Android Smartphones from Foxconn Manufacturer Plagued with Dangerous Security Flaw known as Pork Explosion.
Android operating system has become quite vulnerable to hacking issues and Google has continuously been trying to fix the security flaws and make the system reliable enough for users around the world. However, despite all these efforts to patch up the identified flaws, a new vulnerability pops up every now and then.
Recently, another serious flaw has been discovered by a security expert Jon Sawyer aka Justin Case or jCase, which affects Android smartphones. This new flaw is so dangerous that it sabotages all the security measures of the operating system to such an extent that the device becomes vulnerable to all kinds of attacks. Sawyer has dubbed this vulnerability as Pork Explosion and it was mainly identified in the apps bootloader from hardware developer Foxconn Technologies.
Sawyer claims that this is not an Android-specific flaw and most importantly, he thinks that the hardware developer firm has intentionally introduced it but the company is yet unaware of the presence of this backdoor in their manufactured devices.
For your information, Foxconn is a well-known and one of the biggest hardware developer firms in the market. This firm is largely known for its partnership with Apple in the manufacturing of iPhones but it also manufactures a majority of Android OEMs such as Samsung, Sony and LG.
The problem arises from the need to create low-level firmware for these devices, which a few of these manufacturers allow Foxconn to do. Sawyer believes that a backdoor has been planted in the bootloader app and this backdoor can be used by the exploiter to access the Android device. When the backdoor manages to gain substantial privileges and compromises the security, it becomes easier to extract forensic data, brute force encryption keys and even unlocks any device’s bootloader without needing to reset user data.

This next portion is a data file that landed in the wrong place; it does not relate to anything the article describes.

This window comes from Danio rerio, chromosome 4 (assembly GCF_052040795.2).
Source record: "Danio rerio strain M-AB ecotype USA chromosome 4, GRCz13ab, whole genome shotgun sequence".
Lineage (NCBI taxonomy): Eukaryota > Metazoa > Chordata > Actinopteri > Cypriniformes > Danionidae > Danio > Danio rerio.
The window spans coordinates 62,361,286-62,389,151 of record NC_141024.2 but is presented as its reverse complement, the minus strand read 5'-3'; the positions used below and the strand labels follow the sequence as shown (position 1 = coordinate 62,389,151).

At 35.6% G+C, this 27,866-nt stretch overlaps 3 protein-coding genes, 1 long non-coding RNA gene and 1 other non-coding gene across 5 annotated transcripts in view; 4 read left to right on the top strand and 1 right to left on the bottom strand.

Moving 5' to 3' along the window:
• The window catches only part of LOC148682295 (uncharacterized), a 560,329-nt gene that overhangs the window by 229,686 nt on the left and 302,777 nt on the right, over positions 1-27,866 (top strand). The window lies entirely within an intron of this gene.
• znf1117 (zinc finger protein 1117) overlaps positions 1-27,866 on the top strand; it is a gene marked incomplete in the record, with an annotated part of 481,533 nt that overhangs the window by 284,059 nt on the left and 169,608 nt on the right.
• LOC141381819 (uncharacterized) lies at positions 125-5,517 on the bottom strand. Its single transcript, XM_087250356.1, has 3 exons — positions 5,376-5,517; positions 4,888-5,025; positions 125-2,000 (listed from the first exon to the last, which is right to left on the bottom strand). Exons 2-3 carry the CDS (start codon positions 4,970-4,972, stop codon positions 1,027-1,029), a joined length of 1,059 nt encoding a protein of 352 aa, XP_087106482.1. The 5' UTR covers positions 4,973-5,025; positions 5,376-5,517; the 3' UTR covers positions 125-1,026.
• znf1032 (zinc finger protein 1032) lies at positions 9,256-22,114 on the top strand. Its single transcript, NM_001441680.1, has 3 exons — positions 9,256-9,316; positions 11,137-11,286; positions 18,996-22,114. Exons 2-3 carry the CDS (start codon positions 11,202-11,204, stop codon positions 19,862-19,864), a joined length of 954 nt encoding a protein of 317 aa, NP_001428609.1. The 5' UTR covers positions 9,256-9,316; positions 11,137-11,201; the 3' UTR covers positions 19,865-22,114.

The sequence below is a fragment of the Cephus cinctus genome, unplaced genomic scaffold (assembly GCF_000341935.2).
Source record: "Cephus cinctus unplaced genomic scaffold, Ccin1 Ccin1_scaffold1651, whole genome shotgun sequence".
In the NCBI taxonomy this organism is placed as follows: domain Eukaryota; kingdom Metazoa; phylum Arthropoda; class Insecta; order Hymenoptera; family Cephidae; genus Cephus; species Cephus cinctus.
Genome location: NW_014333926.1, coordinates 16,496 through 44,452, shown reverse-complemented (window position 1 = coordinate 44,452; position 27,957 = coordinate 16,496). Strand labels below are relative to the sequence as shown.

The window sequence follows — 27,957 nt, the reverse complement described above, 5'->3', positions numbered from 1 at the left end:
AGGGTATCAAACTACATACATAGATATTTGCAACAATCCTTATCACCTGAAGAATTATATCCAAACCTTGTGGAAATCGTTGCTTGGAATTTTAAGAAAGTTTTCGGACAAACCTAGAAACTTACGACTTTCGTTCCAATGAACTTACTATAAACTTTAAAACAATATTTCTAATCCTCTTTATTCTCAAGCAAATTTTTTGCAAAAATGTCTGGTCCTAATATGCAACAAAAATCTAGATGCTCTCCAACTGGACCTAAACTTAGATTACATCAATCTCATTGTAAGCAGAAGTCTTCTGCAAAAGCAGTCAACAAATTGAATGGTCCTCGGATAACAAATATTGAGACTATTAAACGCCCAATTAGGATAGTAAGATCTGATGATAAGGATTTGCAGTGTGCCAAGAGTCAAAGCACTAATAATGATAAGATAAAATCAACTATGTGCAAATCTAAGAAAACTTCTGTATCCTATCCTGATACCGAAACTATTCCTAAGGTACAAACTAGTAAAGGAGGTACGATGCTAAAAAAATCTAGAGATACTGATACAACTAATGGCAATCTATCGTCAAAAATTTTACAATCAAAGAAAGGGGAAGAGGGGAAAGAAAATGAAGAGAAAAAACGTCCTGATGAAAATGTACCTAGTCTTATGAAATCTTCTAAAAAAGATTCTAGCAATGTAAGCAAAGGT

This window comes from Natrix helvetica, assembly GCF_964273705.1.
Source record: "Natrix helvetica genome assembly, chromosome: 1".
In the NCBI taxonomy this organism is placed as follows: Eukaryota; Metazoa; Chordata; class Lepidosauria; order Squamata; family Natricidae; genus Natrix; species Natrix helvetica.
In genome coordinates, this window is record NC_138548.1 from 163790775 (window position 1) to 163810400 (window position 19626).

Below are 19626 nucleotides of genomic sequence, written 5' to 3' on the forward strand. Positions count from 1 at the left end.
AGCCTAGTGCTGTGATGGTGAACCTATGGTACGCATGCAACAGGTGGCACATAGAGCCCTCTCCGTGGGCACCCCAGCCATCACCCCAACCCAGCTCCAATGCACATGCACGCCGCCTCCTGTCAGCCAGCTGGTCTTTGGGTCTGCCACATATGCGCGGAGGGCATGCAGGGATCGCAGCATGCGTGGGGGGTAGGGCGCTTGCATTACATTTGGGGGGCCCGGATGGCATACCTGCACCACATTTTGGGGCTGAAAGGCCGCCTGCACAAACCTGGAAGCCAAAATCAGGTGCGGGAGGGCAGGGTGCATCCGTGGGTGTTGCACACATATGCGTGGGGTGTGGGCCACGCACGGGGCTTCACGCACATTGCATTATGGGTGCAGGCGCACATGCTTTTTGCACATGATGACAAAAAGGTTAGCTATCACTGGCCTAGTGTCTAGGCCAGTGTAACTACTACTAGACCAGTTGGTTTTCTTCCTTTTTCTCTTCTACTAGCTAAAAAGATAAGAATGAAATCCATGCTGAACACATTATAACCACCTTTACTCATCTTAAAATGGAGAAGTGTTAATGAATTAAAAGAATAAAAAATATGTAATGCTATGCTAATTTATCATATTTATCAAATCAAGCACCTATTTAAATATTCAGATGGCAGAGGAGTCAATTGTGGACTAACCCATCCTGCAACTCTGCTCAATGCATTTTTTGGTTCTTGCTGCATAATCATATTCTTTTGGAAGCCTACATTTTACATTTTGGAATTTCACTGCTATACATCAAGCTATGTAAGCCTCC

When an attacker encrypts the device and obtains access to the root shell then using the compromised bootloader, the attacker can execute two types of commands, normal (such as getvar or reboot)and OEM. OEM commands are basically non-standard commands, which are usually implemented by the developers of the device whereas normal commands can be sent via USB after being hard-coded into the fastboot client.
However, the command that startled Swayer the most was ‘reboot-ftm,’ which is not a normal or OEM command and this command couldn’t be sent to the fastboot client and to access it one needs to build a custom client that creates a link to the device and send this command to the bootloader. Then another command is issued for rebooting the phone into factory test mode. This mode compromises the USB. If the ‘adb daemon’ feature isn’t running as root then the attacker won’t need to bypass the device while being connected to an unidentified computer. In such a scenario, SELinux isn’t permissive and stays in disable mode.
Two devices Nextbit Robin and Infocus manufactured by Foxconn were identified to be vulnerable to this security flaw. Swayer has informed the companies involved in the manufacturing of these smartphones including Foxconn. He also speculated that Foxconn might have added this debugging feature while manufacturing the devices and it can serve as a backdoor for hackers in future devices. Therefore, it is important that the company fixes this vulnerability soon.